Yesterday, BallinEurope.com ran part one of Francesco Cappelletti’s analysis and forecast of Italy’s first six Serie A teams for 2009-10. Below runs part two, covering the remaining 10 hopefuls from the top Italian league.
Angelico Biella. Last year’s semifinal is only a memory: Biella must again plunge into the tough reality of its life as small basketball center among wealthier clubs and cities. On the other hand, the peacefulness and consciousness working in Biella makes it easier than in Milano to remain in Northern Italy. That’s what Fred Jones was surely thinking when he decided to cross the ocean and leave the NBA. The dunk specialist from Malvern is the noisiest acquisition an Italian club made this summer, and Jones could easily be Serie A MVP if he stays healthy. Joe Troy Smith is delegated to assist him, above and beyond scoring his usual 15 points per game, with support essential to a squad which has only one other pure shooter in Pietro Aradori. Aradori is set to confirm his past progress before returning to Roma, owner of his contract.
Coach Luca Bechi still seeks a backup point guard, after Valerio Spinelli did not agree with the club and stayed in Piemonte, mainly for economic reasons. To replace Vanja Plisnic, identified as starting power forward and now injured (out for two to three months), Sven Schulze has arrived. Centers Kieron Achara and Pervis Pasco don’t possess evident scoring tools, but their athleticism and dynamism keep the rhythm and tempo elevated. Matteo Soragna is the returning flagship who has been asked to be a locker room leader.
Pepsi Caserta. With a new and prepared coach – Stefano Sacripanti, who was great in Cantù and sufficient in Pesaro – and a sensational catch in Jumaine Jones, Caserta resets from an unlucky last season to begin another full of promise and renewed ambition. Jones has to expiate the sins of last year, when he signed with Armani Jeans Milano and Ural Great Perm at the same time, and must show the desire to play again at those standards of two years ago in Napoli, where half a season was enough to make him an idol and maybe the most talented player in Serie A. Jones’ pre-season has been encouraging, as have Caserta’s strong and convincing performances against Serie A rivals. Newcomer Timmy Bowers is fundamental for Sacripanti, due to his ability to play three spots and his court vision: He’ll help captain Fabio Di Bella and Lukasz Koszarek in handling the entire playbook, which has been announced as heavy. Ebi Ere is a guard without European experience and is very physical and unselfish. Antanas Kavaliauskas, Andrea Michelori and Phil Martin are great fighters near the basket. Caserta has a lot of points in its hands, though must raise its defensive intensity if the target is a playoff appearance.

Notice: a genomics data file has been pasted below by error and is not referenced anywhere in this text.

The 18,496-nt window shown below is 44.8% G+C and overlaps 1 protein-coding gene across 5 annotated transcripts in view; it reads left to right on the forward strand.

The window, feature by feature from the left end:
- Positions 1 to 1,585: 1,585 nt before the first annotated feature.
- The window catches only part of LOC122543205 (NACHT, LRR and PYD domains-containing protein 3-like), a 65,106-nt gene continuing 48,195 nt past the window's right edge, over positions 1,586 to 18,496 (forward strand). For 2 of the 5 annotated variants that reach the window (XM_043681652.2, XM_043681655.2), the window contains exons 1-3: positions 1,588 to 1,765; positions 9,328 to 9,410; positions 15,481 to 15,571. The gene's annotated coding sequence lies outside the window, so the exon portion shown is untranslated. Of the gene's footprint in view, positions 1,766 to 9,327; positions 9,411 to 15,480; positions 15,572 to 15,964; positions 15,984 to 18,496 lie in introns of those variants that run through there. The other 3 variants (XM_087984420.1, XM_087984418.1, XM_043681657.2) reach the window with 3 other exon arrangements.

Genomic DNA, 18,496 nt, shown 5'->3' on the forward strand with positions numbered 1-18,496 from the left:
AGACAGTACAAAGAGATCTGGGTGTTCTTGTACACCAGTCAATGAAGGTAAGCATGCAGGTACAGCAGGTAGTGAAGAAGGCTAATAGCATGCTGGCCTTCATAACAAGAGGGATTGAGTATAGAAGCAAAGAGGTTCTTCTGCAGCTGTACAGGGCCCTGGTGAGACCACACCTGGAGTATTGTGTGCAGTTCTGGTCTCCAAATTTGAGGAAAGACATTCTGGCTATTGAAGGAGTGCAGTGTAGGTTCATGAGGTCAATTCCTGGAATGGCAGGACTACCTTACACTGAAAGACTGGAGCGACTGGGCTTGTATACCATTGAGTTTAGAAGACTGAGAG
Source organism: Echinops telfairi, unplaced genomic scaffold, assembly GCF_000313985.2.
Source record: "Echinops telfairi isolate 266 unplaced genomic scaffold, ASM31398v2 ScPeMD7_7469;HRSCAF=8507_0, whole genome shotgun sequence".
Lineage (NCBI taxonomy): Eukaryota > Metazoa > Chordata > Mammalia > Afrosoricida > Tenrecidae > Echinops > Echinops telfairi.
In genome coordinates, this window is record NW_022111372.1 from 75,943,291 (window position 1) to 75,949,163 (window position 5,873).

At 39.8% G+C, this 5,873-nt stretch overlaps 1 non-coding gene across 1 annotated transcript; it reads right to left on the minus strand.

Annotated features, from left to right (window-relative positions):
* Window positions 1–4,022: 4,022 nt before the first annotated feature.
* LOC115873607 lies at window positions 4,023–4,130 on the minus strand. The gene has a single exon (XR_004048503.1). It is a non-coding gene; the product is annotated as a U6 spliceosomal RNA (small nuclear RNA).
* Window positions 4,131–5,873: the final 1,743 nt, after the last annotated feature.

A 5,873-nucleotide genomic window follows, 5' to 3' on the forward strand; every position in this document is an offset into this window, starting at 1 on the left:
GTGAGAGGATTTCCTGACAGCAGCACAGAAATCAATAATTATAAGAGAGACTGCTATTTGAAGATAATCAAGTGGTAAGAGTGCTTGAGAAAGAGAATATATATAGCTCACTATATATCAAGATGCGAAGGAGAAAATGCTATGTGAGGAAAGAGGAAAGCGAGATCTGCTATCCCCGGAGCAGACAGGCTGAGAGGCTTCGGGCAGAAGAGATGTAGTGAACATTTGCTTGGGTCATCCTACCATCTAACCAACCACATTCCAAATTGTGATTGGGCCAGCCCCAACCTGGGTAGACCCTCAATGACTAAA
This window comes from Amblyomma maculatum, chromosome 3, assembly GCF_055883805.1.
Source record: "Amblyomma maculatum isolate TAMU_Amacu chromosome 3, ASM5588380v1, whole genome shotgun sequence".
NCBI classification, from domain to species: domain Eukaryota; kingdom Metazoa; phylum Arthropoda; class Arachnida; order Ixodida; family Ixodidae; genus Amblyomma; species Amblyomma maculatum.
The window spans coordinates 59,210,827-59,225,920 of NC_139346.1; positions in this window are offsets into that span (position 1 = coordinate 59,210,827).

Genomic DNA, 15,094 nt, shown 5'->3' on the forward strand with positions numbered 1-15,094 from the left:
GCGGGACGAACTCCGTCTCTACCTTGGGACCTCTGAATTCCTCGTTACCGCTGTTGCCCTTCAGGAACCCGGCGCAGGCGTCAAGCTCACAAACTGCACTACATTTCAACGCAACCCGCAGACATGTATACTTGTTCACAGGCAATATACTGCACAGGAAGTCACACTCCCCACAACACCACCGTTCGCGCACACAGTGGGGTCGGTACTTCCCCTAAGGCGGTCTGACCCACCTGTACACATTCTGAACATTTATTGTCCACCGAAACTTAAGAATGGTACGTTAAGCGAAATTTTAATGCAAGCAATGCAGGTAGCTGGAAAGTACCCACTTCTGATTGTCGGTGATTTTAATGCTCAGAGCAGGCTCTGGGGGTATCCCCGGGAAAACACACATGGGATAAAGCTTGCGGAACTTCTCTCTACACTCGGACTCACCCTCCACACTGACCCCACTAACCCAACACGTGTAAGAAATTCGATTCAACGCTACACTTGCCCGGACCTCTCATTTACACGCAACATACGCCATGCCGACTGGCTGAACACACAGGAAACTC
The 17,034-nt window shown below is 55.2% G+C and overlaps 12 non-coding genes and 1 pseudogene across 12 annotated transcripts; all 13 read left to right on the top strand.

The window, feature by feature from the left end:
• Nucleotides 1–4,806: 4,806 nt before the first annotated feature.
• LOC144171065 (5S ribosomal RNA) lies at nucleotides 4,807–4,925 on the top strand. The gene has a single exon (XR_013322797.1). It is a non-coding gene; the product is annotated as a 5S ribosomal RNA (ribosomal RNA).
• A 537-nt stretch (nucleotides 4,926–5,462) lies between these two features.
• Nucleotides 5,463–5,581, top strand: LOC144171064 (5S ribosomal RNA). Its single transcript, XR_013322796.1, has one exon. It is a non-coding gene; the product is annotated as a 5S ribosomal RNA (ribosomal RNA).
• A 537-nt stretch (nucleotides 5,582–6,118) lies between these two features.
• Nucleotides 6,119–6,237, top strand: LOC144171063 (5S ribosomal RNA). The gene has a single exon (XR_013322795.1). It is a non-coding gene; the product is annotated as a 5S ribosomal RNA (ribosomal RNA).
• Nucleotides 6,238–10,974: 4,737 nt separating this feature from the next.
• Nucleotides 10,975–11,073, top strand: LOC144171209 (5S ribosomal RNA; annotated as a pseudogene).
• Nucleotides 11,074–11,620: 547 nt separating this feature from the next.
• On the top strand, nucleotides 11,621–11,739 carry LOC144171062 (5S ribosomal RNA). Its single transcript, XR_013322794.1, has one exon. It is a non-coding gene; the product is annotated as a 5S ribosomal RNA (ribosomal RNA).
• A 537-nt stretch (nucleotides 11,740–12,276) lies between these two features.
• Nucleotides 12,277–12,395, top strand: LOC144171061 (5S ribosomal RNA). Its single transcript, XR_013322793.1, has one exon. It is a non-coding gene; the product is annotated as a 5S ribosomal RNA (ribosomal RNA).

Scavolini Spar Pesaro. Top scorer Mickael Hicks is no longer alone, but has Marques Green resolved those foot problems which interrupted his rise to the Euroleague level? That’s the main question Pesaro fans are afraid of, because Green can be considered a champion here in Italy, if he recovers the condition he had in Avellino two years ago. When he shined along with Eric Williams, the old-school center bought by Pesaro to again create a duo which must be the cornerstone of coach Dalmonte’s starting five. Instead, Williams has unspecified stomach problems that he wants to take care of in the US, so he’s out for a month or two; in his place is Lance Allred, a fugitive from Napoli. Without a pivot good at anchoring the paint and taking a position near to the basket, Marques Green has to be a finisher and not only a driver, to get the best out of Sam Van Rossom and Dusan Sakota. A team with too short a bench (Simone Flamini, Casey Shaw, full stop) and not-so-strong possibilities to score more than 70 points, whether or not Hicks and Green combine for 35 points per game.
Sigma Coatings Montegranaro. Few people look at Montegranaro as one of the likely candidates for a playoff spot. Maybe last summer’s episodes – Shawn Kemp’s trick and GM Roberto Carmenati’s departure – are still fresh in the minds of fans and journalists. Despite this, to me Montegranaro made smart moves on the smart market, with some acquisitions underestimated early but worth mentioning in a hypothetical list of “deals”. Robert Hite comes from Belgium (Oostende), but his previous experiences at a high European level – a few games with Tau Vitoria, then at Galatasaray Istanbul – suggest he can become a top player in Italy. He’s the perfect combo-guard lookalike, can handle the ball and score from the distance, can assists and get to the rim. To make him free to create for himself and his teammates, Anthony Maestranzi is the solution on the backcourt while Marquinhos is the other star in waiting for new coach Fabrizio Frates. The Brazilian, coming from NBA and just in Montegranaro in 2005, is a small forward of 207 centimeters, capable in the mid-range game and overpowering when shooting from distance against shorter defenders or forwards not so happy to leave the the paint. Under the basket, logically there’re two fighters in Greg Brunner (last year in Biella) and Bulgarian Dejan Ivanov, who at the end of last season caught eight rebounds in 25 minutes per game, with Brandon Hunter before him. Pay attention to Michele Antonutti, a possible starter at small forward, while Luca Lechtaler and Daniele Cavaliero are in search of verification of their Serie A careers.